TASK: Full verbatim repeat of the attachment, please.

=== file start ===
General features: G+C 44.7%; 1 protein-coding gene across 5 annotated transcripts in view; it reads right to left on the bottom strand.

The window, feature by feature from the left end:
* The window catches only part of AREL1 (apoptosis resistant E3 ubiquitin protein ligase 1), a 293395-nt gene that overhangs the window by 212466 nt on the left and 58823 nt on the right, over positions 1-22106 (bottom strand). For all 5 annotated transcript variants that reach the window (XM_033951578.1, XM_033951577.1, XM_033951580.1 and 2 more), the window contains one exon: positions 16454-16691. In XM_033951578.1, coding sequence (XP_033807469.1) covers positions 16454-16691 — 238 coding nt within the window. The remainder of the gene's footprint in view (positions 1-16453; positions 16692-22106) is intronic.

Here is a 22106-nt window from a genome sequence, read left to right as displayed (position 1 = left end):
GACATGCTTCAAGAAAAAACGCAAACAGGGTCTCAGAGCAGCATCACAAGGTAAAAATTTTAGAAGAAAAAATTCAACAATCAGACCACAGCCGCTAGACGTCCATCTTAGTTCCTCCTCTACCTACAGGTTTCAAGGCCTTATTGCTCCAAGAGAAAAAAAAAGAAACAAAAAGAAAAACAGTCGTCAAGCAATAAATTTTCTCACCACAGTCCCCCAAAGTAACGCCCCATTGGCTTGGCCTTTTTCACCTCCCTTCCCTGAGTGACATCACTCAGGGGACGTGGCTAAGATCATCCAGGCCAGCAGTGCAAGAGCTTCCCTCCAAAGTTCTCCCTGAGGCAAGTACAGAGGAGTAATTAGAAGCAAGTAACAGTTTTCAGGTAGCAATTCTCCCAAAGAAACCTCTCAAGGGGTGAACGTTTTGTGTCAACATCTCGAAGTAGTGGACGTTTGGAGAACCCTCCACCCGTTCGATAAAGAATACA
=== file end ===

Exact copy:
General features: G+C 44.7%; 1 protein-coding gene across 5 annotated transcripts in view; it reads right to left on the bottom strand.

The window, feature by feature from the left end:
* The window catches only part of AREL1 (apoptosis resistant E3 ubiquitin protein ligase 1), a 293395-nt gene that overhangs the window by 212466 nt on the left and 58823 nt on the right, over positions 1-22106 (bottom strand). For all 5 annotated transcript variants that reach the window (XM_033951578.1, XM_033951577.1, XM_033951580.1 and 2 more), the window contains one exon: positions 16454-16691. In XM_033951578.1, coding sequence (XP_033807469.1) covers positions 16454-16691 — 238 coding nt within the window. The remainder of the gene's footprint in view (positions 1-16453; positions 16692-22106) is intronic.

Here is a 22106-nt window from a genome sequence, read left to right as displayed (position 1 = left end):
GACATGCTTCAAGAAAAAACGCAAACAGGGTCTCAGAGCAGCATCACAAGGTAAAAATTTTAGAAGAAAAAATTCAACAATCAGACCACAGCCGCTAGACGTCCATCTTAGTTCCTCCTCTACCTACAGGTTTCAAGGCCTTATTGCTCCAAGAGAAAAAAAAAGAAACAAAAAGAAAAACAGTCGTCAAGCAATAAATTTTCTCACCACAGTCCCCCAAAGTAACGCCCCATTGGCTTGGCCTTTTTCACCTCCCTTCCCTGAGTGACATCACTCAGGGGACGTGGCTAAGATCATCCAGGCCAGCAGTGCAAGAGCTTCCCTCCAAAGTTCTCCCTGAGGCAAGTACAGAGGAGTAATTAGAAGCAAGTAACAGTTTTCAGGTAGCAATTCTCCCAAAGAAACCTCTCAAGGGGTGAACGTTTTGTGTCAACATCTCGAAGTAGTGGACGTTTGGAGAACCCTCCACCCGTTCGATAAAGAATACA